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Volcker Vote

Shawn Baldwin Discusses the Implications of the Volcker Rules Passage

Volcker Vote
Shawn Baldwin with CFTC commisioner Bart Chilton Shawn Baldwin Images

The passage of the Volcker Rule will probably be one of the most important determinants of financial firms performance in the upcoming year, mainly due to the combination of the pervasiveness and ambiguity of the almost 900 page document.

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I have had several discussions with CFTC Commissioner Bart Chilton who–despite the seemingly sanguine look on my face–I have the utmost respect for. I consider the Commissioner to be a diligent, intelligent regulator with only the best of intentions and a true understanding of the markets along with the realistic capabilities and the limits of financial firms. The Commissioner was a key person at the CFTC in regards to the completion of the Volcker rules, he struck a great balance between pragmatism and doing the utmost to protect investors. Bart has worked tirelessly and the financial community will miss his presence and intellect when President Obama replaces him next year.I hope that the next appointee will be as involved and as open as Commissioner Chilton has been.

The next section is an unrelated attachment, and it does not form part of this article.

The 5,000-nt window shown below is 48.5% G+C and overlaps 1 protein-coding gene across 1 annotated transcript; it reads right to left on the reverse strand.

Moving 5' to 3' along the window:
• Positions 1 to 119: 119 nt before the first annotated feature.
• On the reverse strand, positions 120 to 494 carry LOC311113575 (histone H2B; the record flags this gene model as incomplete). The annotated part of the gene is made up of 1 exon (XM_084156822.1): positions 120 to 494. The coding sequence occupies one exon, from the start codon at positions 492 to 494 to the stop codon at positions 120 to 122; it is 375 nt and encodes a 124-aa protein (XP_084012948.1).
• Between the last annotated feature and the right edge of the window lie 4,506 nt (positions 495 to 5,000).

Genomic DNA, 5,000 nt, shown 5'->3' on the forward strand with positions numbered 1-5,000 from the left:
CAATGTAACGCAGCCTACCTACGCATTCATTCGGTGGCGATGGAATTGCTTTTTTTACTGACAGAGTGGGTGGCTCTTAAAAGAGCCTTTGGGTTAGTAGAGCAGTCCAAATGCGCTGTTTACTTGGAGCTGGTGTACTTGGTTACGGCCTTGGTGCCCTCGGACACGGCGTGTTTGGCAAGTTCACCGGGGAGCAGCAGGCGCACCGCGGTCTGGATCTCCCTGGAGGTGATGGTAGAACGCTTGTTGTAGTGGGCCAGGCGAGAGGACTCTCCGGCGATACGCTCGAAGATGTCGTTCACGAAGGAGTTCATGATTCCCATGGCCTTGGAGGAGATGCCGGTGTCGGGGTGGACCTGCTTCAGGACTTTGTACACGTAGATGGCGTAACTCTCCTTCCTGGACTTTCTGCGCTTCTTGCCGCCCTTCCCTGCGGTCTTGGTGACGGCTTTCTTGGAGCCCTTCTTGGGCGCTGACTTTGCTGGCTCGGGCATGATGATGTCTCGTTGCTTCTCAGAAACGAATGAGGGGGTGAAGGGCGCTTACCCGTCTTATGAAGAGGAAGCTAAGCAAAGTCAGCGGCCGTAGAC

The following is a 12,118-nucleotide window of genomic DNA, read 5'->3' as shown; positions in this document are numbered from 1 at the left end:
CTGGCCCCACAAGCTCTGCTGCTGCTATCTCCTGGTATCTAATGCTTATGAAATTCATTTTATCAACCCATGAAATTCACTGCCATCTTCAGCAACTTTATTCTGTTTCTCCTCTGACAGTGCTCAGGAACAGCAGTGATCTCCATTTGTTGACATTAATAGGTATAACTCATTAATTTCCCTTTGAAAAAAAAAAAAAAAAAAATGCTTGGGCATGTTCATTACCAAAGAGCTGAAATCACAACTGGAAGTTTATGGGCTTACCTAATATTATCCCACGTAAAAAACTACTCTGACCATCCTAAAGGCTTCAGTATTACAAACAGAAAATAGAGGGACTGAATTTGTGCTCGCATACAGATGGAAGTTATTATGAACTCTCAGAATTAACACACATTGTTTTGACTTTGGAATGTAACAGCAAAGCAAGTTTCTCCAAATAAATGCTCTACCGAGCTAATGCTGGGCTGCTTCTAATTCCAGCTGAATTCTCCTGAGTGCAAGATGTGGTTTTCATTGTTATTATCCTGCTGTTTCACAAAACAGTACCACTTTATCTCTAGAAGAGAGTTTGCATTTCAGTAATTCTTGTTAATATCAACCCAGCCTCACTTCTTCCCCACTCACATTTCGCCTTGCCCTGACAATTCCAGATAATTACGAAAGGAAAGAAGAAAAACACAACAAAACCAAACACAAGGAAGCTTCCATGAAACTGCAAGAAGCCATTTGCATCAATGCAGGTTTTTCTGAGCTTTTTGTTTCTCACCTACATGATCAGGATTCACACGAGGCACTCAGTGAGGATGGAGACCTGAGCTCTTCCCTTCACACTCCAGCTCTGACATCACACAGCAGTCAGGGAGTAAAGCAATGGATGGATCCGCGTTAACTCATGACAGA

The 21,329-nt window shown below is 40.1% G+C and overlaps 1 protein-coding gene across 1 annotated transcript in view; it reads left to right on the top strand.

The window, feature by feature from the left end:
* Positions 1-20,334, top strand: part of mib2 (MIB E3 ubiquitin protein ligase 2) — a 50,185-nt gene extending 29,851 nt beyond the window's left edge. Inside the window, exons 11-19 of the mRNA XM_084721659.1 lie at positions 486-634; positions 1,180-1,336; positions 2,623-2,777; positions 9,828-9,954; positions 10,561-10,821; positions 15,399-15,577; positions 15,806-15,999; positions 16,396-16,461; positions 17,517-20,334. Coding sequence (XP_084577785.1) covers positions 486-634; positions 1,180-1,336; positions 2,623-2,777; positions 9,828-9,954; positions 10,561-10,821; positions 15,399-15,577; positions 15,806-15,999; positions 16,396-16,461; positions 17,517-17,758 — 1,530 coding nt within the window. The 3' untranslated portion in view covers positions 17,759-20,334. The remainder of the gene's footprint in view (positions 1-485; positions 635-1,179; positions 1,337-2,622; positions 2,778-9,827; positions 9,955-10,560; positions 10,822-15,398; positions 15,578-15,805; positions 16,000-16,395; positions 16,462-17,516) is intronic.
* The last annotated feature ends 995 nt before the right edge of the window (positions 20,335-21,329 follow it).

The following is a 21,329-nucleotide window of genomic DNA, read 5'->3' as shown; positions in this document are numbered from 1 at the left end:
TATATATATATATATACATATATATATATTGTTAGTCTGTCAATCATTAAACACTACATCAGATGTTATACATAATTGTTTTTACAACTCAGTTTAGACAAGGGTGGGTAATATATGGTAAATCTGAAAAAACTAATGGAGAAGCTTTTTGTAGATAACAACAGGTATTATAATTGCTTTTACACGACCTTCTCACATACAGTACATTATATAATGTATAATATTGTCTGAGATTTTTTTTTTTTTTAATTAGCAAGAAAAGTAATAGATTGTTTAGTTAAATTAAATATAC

After 3 years of development, the passage of the rules by the regulatory quintuplet of the Federal Reserve Board, Federal Deposit Corporation (FDIC), Securities Exchange Commission (SEC), Commodity Futures Trading Commission (CFTC) was finally unveiled along with key tenets of the proposed reform law passed by Congress in response to the financial crisis. Ironically, although proprietary trading wasn’t the reason for the financial crisis, it was a particular focus of prohibited banks activities. Along those lines neither hedge funds or private equity firms caused any of the financial malaise but both were also excluded from bank participation by Congress. Look for the latter two sectors to perform incredibly well in 2014 as the banks are sidelined from participation and the rules are not applied to either respective industry.